[tactics used] to accomplish...goals were versatile and creative.
Conventional politicking was supplemented by other more public actions–including parades, pageants, street speaking, demonstrations, and mass meetings.
Speaking tours, motorcade parades, banners, billboards, and other methods helped spread the word and educate the public.
Is this a description of some modern-day political action group? No, these quotes are about the women of the National Woman's Party, which was founded in 1913. The women were campaigning for the privilege of voting in America. Congress did not approve of the 19th Amendment giving them the vote until 1919, and it wasn't approved by the states until 1920.
From Women of Protest: Photographs from the Records of the National Woman's Party, Manuscript Division, Library of Congress, Washington, D.C.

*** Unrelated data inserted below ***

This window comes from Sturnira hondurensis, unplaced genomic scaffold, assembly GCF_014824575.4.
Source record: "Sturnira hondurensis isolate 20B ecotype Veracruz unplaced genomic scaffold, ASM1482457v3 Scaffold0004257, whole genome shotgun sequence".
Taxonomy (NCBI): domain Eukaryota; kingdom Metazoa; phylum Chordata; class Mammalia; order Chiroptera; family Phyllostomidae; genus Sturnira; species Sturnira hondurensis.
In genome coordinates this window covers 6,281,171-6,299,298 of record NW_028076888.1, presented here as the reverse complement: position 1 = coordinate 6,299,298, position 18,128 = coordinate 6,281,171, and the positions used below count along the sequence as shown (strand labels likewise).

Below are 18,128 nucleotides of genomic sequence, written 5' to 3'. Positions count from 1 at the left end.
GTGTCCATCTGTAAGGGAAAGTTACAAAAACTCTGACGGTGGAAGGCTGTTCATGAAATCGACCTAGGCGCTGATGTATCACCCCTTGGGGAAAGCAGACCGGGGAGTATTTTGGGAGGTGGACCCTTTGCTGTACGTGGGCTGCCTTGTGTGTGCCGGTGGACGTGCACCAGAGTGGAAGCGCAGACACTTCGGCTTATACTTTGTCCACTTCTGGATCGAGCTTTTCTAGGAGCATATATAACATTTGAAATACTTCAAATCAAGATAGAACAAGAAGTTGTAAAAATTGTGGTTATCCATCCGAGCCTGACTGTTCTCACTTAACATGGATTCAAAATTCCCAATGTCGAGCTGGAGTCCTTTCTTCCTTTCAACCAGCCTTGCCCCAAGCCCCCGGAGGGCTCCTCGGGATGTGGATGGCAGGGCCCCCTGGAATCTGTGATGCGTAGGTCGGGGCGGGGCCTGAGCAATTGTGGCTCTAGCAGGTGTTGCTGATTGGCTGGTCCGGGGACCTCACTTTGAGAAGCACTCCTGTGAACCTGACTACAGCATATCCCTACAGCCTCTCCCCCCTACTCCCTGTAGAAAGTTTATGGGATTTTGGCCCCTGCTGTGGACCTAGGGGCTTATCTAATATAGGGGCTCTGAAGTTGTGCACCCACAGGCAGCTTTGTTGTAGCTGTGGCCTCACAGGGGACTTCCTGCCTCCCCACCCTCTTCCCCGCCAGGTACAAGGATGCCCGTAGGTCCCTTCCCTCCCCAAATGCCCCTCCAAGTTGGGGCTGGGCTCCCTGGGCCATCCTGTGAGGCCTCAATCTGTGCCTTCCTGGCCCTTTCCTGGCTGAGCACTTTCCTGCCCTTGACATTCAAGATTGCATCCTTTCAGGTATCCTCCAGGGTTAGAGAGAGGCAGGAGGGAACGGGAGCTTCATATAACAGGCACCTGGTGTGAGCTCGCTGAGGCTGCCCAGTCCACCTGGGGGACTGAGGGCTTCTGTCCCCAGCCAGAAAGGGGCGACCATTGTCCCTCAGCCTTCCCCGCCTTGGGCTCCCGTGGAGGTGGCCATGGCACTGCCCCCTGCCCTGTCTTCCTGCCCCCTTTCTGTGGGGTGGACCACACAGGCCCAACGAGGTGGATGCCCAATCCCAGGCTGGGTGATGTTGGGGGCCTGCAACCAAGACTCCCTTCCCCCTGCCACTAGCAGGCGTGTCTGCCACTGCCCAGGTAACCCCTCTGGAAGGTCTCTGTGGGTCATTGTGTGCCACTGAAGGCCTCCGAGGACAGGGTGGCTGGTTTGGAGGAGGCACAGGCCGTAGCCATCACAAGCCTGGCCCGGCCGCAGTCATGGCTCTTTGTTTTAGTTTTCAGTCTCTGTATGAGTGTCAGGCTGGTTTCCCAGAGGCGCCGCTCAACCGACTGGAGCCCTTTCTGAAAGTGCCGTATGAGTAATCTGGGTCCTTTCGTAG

The willingness of NWP [National Woman's Party] pickets to be arrested, their campaign for recognition as political prisoners rather than as criminals, and their acts of civil disobedience in jail–including hunger strikes and the retaliatory force-feedings by authorities–shocked the nation and brought attention and support to their cause. Through constant agitation, the NWP effectively compelled President Wilson to support a federal woman suffrage amendment. Similar pressure on national and state legislators led to congressional approval of the 19th Amendment in June 1919 and ratification 14 months later by three-fourths of the states.All quotes are from the article,Tactics and Techniques of the National Woman's Party Suffrage Campaign, Library of Congress, American Memory.